MIAMI — Air Canada says it will keep 25 Embraer E190 aircraft it planned to retire in 2015. The decision functionally rules out a possible CSeries order into the foreseeable future.

The Canadian flag carrier currently has 45 E190s in its fleet, each of which seats 97. The airline was considering replacing the jets, and is still ditching 20 as part of a deal with Boeing. Those jets will be replaced by leasing other narrow-body aircraft.

The decision to keep the other 25 airplanes in stock hands Bombardier another CSeries setback. The company was hoping to snag the carrier to spur further interest and program confidence as the order book remains sluggish.

A spokesperson for Bombardier remained upbeat, saying “Air Canada is a valued customer of ours, and we still believe the CSeries is the perfect aircraft for them…We’re just going to wait, and when they are ready to move forward, we will be there. We are fairly optimistic that when the time is right, we will restart discussions.”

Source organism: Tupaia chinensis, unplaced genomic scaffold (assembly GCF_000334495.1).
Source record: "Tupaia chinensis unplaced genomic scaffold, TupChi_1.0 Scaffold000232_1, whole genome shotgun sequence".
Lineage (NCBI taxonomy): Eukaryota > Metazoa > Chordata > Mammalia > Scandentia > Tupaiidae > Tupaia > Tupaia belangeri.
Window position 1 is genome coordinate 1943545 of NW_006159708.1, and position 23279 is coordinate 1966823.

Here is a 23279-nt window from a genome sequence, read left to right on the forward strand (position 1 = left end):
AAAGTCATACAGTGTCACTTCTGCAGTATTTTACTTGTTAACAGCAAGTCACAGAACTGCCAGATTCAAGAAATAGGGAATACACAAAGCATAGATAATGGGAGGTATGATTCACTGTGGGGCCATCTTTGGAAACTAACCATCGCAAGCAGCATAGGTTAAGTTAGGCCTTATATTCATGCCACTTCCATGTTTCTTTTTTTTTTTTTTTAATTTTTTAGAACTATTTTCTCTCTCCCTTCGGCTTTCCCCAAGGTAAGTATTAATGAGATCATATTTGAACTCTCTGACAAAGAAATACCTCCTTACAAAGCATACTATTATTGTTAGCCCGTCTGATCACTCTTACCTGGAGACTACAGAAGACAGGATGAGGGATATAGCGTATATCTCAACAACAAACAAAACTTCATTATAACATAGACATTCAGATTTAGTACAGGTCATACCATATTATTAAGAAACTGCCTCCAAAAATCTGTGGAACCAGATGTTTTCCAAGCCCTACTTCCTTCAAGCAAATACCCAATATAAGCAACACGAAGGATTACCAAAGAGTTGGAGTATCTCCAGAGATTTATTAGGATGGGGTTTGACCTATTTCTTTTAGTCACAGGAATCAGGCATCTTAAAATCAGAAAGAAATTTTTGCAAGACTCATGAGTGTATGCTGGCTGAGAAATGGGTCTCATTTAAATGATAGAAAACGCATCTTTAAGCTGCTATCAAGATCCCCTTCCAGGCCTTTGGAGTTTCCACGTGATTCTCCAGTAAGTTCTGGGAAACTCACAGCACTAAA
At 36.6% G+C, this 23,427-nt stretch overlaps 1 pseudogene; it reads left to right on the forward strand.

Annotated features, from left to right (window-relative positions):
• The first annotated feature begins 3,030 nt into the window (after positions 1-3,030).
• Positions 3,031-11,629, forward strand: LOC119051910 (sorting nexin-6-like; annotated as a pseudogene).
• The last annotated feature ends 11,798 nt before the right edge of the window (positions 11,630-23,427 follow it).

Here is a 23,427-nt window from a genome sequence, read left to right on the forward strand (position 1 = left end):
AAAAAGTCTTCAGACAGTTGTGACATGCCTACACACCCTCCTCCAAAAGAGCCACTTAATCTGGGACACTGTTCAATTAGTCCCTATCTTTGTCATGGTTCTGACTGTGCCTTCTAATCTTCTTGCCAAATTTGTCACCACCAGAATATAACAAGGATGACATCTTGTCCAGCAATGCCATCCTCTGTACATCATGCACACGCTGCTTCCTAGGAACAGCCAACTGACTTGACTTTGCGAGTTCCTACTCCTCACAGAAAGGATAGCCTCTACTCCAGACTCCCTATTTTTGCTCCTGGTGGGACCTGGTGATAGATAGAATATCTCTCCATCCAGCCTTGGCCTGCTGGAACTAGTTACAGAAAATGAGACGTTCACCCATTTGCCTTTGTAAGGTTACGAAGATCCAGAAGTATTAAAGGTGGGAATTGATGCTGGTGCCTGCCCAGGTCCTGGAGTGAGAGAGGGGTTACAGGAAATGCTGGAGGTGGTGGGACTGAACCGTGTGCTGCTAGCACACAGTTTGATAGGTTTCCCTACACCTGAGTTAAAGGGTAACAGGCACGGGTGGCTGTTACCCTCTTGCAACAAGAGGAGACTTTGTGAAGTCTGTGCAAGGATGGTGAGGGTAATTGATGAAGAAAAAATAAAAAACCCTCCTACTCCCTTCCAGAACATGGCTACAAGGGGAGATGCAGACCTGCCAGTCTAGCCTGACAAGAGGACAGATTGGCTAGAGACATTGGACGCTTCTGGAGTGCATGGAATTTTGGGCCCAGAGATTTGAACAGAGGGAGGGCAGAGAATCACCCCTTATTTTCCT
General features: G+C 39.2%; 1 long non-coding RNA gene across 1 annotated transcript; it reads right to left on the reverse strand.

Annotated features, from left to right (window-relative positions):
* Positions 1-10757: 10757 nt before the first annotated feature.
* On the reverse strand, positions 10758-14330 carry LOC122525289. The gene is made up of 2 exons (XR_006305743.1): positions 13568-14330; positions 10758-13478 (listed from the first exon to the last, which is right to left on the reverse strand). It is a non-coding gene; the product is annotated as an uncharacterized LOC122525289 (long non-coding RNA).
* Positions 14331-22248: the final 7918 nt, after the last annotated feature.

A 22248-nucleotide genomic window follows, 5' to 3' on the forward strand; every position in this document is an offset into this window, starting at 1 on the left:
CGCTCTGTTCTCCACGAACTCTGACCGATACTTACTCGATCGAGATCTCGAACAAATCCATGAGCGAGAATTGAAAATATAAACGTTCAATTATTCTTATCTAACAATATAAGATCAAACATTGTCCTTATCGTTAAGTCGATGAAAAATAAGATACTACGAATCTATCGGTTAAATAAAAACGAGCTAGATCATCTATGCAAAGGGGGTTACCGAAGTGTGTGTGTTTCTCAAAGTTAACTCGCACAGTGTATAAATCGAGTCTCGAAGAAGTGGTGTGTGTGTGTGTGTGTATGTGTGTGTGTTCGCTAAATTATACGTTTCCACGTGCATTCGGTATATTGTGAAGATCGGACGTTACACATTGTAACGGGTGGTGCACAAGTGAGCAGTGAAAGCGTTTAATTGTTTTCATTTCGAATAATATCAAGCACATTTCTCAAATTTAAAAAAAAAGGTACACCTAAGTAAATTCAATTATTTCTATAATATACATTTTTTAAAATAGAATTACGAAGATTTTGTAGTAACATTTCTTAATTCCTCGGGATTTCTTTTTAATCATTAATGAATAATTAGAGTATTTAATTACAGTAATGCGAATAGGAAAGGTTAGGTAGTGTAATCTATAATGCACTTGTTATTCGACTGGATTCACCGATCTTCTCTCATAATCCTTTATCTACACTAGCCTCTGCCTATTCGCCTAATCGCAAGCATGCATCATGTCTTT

Air Canada did not immediately return a request for comment.

The carrier has already committed to a number of fleet changes. It placed an order for up to 109 737 MAX planes valued at $6.5 billion in December, 2013. In the agreement, Boeing will buy as many as 20 E190s from Air Canada. The airplanes will exit the fleet in 2015, according to a statement from the airline.

Amidst the narrow body fleet changes, Air Canada has also decided to convert twelve Boeing 777-300ER and six Boeing 777-200LR aircraft into a more competitive configuration. The airline plans to include a premium economy cabin, and it will also refurbish its International Business Class cabins to match its new 787 cabins. Don’t expect any changes soon, however. The company plans to start rolling out the refurbed jets in late 2015.

Related, the airline announced a first quarter loss of $341 million today (check back tomorrow for our analysis).